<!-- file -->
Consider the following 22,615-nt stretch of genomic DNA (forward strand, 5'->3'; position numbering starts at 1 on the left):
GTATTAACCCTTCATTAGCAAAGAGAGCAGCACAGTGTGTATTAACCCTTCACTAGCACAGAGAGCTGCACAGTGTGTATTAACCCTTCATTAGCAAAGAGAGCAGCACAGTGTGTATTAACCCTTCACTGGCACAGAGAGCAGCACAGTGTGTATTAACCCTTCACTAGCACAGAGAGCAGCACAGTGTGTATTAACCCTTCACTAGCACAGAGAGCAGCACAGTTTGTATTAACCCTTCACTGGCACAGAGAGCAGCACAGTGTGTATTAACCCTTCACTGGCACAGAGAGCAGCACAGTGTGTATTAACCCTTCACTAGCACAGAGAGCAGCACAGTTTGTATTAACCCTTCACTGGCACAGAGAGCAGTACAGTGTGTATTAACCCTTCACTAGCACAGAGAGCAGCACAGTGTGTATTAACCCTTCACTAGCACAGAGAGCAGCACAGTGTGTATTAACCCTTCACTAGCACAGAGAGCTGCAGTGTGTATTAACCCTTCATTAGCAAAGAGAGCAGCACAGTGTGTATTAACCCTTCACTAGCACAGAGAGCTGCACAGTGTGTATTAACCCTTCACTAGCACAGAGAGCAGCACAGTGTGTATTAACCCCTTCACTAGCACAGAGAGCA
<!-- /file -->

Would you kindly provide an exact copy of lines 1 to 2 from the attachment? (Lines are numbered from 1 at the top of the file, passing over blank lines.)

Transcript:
Consider the following 22,615-nt stretch of genomic DNA (forward strand, 5'->3'; position numbering starts at 1 on the left):
GTATTAACCCTTCATTAGCAAAGAGAGCAGCACAGTGTGTATTAACCCTTCACTAGCACAGAGAGCTGCACAGTGTGTATTAACCCTTCATTAGCAAAGAGAGCAGCACAGTGTGTATTAACCCTTCACTGGCACAGAGAGCAGCACAGTGTGTATTAACCCTTCACTAGCACAGAGAGCAGCACAGTGTGTATTAACCCTTCACTAGCACAGAGAGCAGCACAGTTTGTATTAACCCTTCACTGGCACAGAGAGCAGCACAGTGTGTATTAACCCTTCACTGGCACAGAGAGCAGCACAGTGTGTATTAACCCTTCACTAGCACAGAGAGCAGCACAGTTTGTATTAACCCTTCACTGGCACAGAGAGCAGTACAGTGTGTATTAACCCTTCACTAGCACAGAGAGCAGCACAGTGTGTATTAACCCTTCACTAGCACAGAGAGCAGCACAGTGTGTATTAACCCTTCACTAGCACAGAGAGCTGCAGTGTGTATTAACCCTTCATTAGCAAAGAGAGCAGCACAGTGTGTATTAACCCTTCACTAGCACAGAGAGCTGCACAGTGTGTATTAACCCTTCACTAGCACAGAGAGCAGCACAGTGTGTATTAACCCCTTCACTAGCACAGAGAGCA